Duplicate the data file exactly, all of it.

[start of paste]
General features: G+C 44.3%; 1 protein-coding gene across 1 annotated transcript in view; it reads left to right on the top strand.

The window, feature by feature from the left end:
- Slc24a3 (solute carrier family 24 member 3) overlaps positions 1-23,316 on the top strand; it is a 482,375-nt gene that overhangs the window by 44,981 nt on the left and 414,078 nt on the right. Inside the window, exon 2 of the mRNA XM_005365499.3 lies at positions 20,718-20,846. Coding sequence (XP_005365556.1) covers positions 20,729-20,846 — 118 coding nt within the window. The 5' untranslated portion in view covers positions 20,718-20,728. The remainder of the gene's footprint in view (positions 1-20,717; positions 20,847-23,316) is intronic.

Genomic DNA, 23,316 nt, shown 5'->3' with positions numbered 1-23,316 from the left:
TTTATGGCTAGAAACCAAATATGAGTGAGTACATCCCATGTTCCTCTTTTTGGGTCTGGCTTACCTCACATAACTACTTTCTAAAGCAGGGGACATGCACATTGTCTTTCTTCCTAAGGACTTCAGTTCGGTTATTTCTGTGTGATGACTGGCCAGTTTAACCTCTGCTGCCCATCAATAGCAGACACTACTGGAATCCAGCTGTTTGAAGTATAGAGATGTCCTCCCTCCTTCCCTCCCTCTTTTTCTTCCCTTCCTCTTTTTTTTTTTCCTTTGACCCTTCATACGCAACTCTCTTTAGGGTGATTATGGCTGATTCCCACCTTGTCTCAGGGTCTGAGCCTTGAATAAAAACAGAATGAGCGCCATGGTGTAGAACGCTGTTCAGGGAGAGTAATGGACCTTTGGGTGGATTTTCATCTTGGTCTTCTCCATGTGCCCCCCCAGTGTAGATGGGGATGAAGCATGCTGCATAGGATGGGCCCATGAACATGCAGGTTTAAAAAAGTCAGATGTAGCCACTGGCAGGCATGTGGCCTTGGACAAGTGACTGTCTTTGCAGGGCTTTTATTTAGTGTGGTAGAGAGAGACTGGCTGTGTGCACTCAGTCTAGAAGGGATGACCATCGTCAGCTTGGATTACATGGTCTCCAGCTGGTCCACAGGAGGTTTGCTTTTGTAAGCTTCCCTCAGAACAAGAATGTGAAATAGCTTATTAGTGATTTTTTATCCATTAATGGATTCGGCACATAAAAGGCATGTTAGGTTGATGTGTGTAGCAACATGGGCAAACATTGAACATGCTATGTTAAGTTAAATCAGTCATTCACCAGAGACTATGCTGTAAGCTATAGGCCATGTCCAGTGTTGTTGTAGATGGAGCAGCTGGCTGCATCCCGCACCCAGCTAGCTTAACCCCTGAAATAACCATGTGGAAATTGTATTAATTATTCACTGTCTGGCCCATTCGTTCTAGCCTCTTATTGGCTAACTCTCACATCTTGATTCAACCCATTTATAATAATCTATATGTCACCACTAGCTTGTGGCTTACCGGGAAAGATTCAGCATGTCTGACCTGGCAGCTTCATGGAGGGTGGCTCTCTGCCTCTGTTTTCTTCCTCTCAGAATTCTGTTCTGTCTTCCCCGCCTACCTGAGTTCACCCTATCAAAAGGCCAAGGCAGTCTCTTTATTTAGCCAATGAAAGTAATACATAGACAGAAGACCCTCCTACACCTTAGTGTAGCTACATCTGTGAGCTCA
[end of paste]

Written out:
General features: G+C 44.3%; 1 protein-coding gene across 1 annotated transcript in view; it reads left to right on the top strand.

The window, feature by feature from the left end:
- Slc24a3 (solute carrier family 24 member 3) overlaps positions 1-23,316 on the top strand; it is a 482,375-nt gene that overhangs the window by 44,981 nt on the left and 414,078 nt on the right. Inside the window, exon 2 of the mRNA XM_005365499.3 lies at positions 20,718-20,846. Coding sequence (XP_005365556.1) covers positions 20,729-20,846 — 118 coding nt within the window. The 5' untranslated portion in view covers positions 20,718-20,728. The remainder of the gene's footprint in view (positions 1-20,717; positions 20,847-23,316) is intronic.

Genomic DNA, 23,316 nt, shown 5'->3' with positions numbered 1-23,316 from the left:
TTTATGGCTAGAAACCAAATATGAGTGAGTACATCCCATGTTCCTCTTTTTGGGTCTGGCTTACCTCACATAACTACTTTCTAAAGCAGGGGACATGCACATTGTCTTTCTTCCTAAGGACTTCAGTTCGGTTATTTCTGTGTGATGACTGGCCAGTTTAACCTCTGCTGCCCATCAATAGCAGACACTACTGGAATCCAGCTGTTTGAAGTATAGAGATGTCCTCCCTCCTTCCCTCCCTCTTTTTCTTCCCTTCCTCTTTTTTTTTTTCCTTTGACCCTTCATACGCAACTCTCTTTAGGGTGATTATGGCTGATTCCCACCTTGTCTCAGGGTCTGAGCCTTGAATAAAAACAGAATGAGCGCCATGGTGTAGAACGCTGTTCAGGGAGAGTAATGGACCTTTGGGTGGATTTTCATCTTGGTCTTCTCCATGTGCCCCCCCAGTGTAGATGGGGATGAAGCATGCTGCATAGGATGGGCCCATGAACATGCAGGTTTAAAAAAGTCAGATGTAGCCACTGGCAGGCATGTGGCCTTGGACAAGTGACTGTCTTTGCAGGGCTTTTATTTAGTGTGGTAGAGAGAGACTGGCTGTGTGCACTCAGTCTAGAAGGGATGACCATCGTCAGCTTGGATTACATGGTCTCCAGCTGGTCCACAGGAGGTTTGCTTTTGTAAGCTTCCCTCAGAACAAGAATGTGAAATAGCTTATTAGTGATTTTTTATCCATTAATGGATTCGGCACATAAAAGGCATGTTAGGTTGATGTGTGTAGCAACATGGGCAAACATTGAACATGCTATGTTAAGTTAAATCAGTCATTCACCAGAGACTATGCTGTAAGCTATAGGCCATGTCCAGTGTTGTTGTAGATGGAGCAGCTGGCTGCATCCCGCACCCAGCTAGCTTAACCCCTGAAATAACCATGTGGAAATTGTATTAATTATTCACTGTCTGGCCCATTCGTTCTAGCCTCTTATTGGCTAACTCTCACATCTTGATTCAACCCATTTATAATAATCTATATGTCACCACTAGCTTGTGGCTTACCGGGAAAGATTCAGCATGTCTGACCTGGCAGCTTCATGGAGGGTGGCTCTCTGCCTCTGTTTTCTTCCTCTCAGAATTCTGTTCTGTCTTCCCCGCCTACCTGAGTTCACCCTATCAAAAGGCCAAGGCAGTCTCTTTATTTAGCCAATGAAAGTAATACATAGACAGAAGACCCTCCTACACCTTAGTGTAGCTACATCTGTGAGCTCA